This blog is part of a series focusing on the topic of “Managing Employee Performance”. Managing employee performance in the workplace is comprised of all of the interactions and activities that take place between an employer and an employee that result in the achievement of goals and expectations.
Previous blogs in this series answered questions about assessing performance and offered feedback principles that will enable the person sharing a performance assessment to “land” the message. This blog will provide insights into the concept of “framing” a conversation and how it relates to landing the message.
Planning for a Performance Conversation
Planning for a performance conversation can dramatically improve the outcome of the conversation. Recalling some of the principles from recent blogs in this series, a manager needs to use the FEED framework in their conversation planning. FEED stands for:
- Facts – start with facts
- Expectations – review what is expected
- Effect – outline the impact or “effects” of the actions taken
- Dialogue – invite the other person to share their perspective
Determining the Theme of the Message
Either reinforcement of a desired behaviour or correction of an undesired behaviour, determining the theme of the message an important part of the planning process. By establishing the theme of the message you want to “land”, you help keep things on track as the conversation evolves and create a way to measure if the conversation was successful.
Framing the Conversation
When you have outlined the FEED approach and established the message theme, you are ready to start the conversation. You know what you want to say and why you want to say it, but the other person may be entering the conversation with little or no knowledge of your purpose and intent for the conversation. This is where the concept of “framing” comes in. When you provide a “frame” for the conversation, you provide context to the receiver that contains insights into your purpose and intentions. Let’s look at an example of two different approaches a manager could take to invite an employee into a performance conversation.
Judy, a good performer on your team has been leading a project and things have been going well. At a meeting this morning, Judy made a mistake in the way she handled a situation and the outcome of the meeting was not what it could have been. Judy did not make a career altering mistake, however the behaviour has enough impact that it warrants having a performance conversation with her to ensure that the undesired behaviour is corrected. You have thought through the FEED framework and the message theme and have decided to give Judy a call to set up a meeting with her later today (if she is available). Below are two different approaches to invite her into the conversation.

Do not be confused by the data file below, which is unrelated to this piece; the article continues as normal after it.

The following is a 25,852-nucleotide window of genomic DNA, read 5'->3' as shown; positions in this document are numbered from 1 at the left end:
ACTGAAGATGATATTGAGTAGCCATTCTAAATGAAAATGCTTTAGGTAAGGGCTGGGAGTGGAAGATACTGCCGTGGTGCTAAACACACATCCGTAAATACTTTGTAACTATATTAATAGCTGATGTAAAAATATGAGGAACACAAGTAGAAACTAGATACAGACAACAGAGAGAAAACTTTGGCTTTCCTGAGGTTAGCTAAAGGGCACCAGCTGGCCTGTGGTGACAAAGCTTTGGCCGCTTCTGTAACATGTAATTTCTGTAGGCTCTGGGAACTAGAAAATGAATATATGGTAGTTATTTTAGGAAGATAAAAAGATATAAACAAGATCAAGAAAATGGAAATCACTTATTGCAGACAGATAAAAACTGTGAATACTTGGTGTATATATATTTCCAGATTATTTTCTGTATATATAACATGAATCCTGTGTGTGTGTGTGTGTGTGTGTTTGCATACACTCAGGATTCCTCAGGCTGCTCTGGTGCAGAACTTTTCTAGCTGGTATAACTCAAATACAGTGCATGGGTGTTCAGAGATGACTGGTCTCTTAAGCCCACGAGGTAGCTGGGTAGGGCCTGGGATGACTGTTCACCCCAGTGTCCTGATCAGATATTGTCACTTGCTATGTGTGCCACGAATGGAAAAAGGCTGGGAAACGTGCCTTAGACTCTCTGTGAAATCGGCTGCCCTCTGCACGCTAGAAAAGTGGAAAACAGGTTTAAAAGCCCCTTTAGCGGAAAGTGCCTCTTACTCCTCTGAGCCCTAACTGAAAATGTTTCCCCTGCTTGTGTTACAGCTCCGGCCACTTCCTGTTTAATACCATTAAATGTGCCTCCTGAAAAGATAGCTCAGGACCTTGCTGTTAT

“Judy, this morning things didn’t go as planned in the meeting. Please meet me in my office at 3pm today to discuss the situation.”
“Judy, I know you have been working hard on the project and things have been going well. At this morning’s meeting, there was a situation that seemed to not go as well as it might have. I am committed to helping you achieve the success you are striving for in managing the project, so I thought we should meet later today to talk about what happened. Are you available at 3pm today? We could meet in my office to discuss the situation”.
Approach #1 does not offer much in the way of a frame for the conversation. The challenge with this approach is that the employee could easily interpret the invitation in a negative context and could attend the meeting with a healthy degree of fear that is less likely to help them in their development in managing projects.
Approach #2 provides insight into the intentions of Judy’s manager and the desire to help them as a frame for the conversation. This approach is much more likely to put Judy in the right frame of mind to be open to improvements when her manager goes to “land” their message and offer corrective feedback.
In summary, good planning can help with performance conversations. Effective feedback requires you to develop a framework for delivering the message, identify the theme for the conversation and provide context – a frame – for the message to ensure your good intentions are clear.
The next blogs in this series will offer insights into how to deal with performance gaps and the prospect of confronting an employee with difficult feedback.
As always, I welcome your feedback. You can connect with me via email or telephone or leave a comment right here on the site.
Until next time,
David Town, CHRL, is a facilitator and coach of leadership and management principles that enable individuals and organizations to build greater leadership competency, resulting in higher performance and higher employee engagement. David has a particular focus on effectively managing conversations involving confrontation or conflict. As well, he provides insights and assessment strategies for integrating character competencies into leadership skills resulting in increased trust and reduced risk for leaders. David is a member of the International Coaching Federation and is President of Your Leadership Matters Inc.